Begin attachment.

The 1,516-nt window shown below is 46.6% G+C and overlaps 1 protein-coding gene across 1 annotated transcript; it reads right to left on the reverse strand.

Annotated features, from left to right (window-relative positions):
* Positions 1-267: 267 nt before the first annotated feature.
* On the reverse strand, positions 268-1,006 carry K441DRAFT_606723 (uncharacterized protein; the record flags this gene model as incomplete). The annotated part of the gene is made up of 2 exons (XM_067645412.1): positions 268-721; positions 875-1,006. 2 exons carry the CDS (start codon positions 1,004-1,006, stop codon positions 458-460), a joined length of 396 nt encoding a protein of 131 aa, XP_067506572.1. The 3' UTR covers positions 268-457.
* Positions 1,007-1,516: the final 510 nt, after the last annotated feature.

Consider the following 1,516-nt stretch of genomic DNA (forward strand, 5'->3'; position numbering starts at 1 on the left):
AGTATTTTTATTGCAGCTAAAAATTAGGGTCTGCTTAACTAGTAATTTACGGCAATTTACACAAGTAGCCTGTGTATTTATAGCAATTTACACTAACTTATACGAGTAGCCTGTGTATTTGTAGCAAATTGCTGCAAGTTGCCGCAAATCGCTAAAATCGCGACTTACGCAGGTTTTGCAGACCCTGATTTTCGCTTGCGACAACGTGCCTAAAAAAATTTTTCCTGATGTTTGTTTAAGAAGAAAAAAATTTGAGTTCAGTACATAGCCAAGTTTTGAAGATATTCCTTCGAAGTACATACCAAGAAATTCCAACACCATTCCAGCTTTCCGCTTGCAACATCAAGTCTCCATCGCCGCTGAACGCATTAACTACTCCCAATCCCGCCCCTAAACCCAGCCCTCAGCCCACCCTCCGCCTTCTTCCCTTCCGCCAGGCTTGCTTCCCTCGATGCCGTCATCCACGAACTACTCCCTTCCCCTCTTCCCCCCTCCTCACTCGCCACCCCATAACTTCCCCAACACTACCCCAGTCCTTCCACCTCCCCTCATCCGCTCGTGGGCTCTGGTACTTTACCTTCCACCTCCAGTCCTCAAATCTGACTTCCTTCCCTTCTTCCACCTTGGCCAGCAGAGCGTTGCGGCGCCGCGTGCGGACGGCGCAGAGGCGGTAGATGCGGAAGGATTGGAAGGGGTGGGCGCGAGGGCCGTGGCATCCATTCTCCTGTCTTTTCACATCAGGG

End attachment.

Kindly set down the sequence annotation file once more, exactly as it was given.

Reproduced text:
The 1,516-nt window shown below is 46.6% G+C and overlaps 1 protein-coding gene across 1 annotated transcript; it reads right to left on the reverse strand.

Annotated features, from left to right (window-relative positions):
* Positions 1-267: 267 nt before the first annotated feature.
* On the reverse strand, positions 268-1,006 carry K441DRAFT_606723 (uncharacterized protein; the record flags this gene model as incomplete). The annotated part of the gene is made up of 2 exons (XM_067645412.1): positions 268-721; positions 875-1,006. 2 exons carry the CDS (start codon positions 1,004-1,006, stop codon positions 458-460), a joined length of 396 nt encoding a protein of 131 aa, XP_067506572.1. The 3' UTR covers positions 268-457.
* Positions 1,007-1,516: the final 510 nt, after the last annotated feature.

Consider the following 1,516-nt stretch of genomic DNA (forward strand, 5'->3'; position numbering starts at 1 on the left):
AGTATTTTTATTGCAGCTAAAAATTAGGGTCTGCTTAACTAGTAATTTACGGCAATTTACACAAGTAGCCTGTGTATTTATAGCAATTTACACTAACTTATACGAGTAGCCTGTGTATTTGTAGCAAATTGCTGCAAGTTGCCGCAAATCGCTAAAATCGCGACTTACGCAGGTTTTGCAGACCCTGATTTTCGCTTGCGACAACGTGCCTAAAAAAATTTTTCCTGATGTTTGTTTAAGAAGAAAAAAATTTGAGTTCAGTACATAGCCAAGTTTTGAAGATATTCCTTCGAAGTACATACCAAGAAATTCCAACACCATTCCAGCTTTCCGCTTGCAACATCAAGTCTCCATCGCCGCTGAACGCATTAACTACTCCCAATCCCGCCCCTAAACCCAGCCCTCAGCCCACCCTCCGCCTTCTTCCCTTCCGCCAGGCTTGCTTCCCTCGATGCCGTCATCCACGAACTACTCCCTTCCCCTCTTCCCCCCTCCTCACTCGCCACCCCATAACTTCCCCAACACTACCCCAGTCCTTCCACCTCCCCTCATCCGCTCGTGGGCTCTGGTACTTTACCTTCCACCTCCAGTCCTCAAATCTGACTTCCTTCCCTTCTTCCACCTTGGCCAGCAGAGCGTTGCGGCGCCGCGTGCGGACGGCGCAGAGGCGGTAGATGCGGAAGGATTGGAAGGGGTGGGCGCGAGGGCCGTGGCATCCATTCTCCTGTCTTTTCACATCAGGG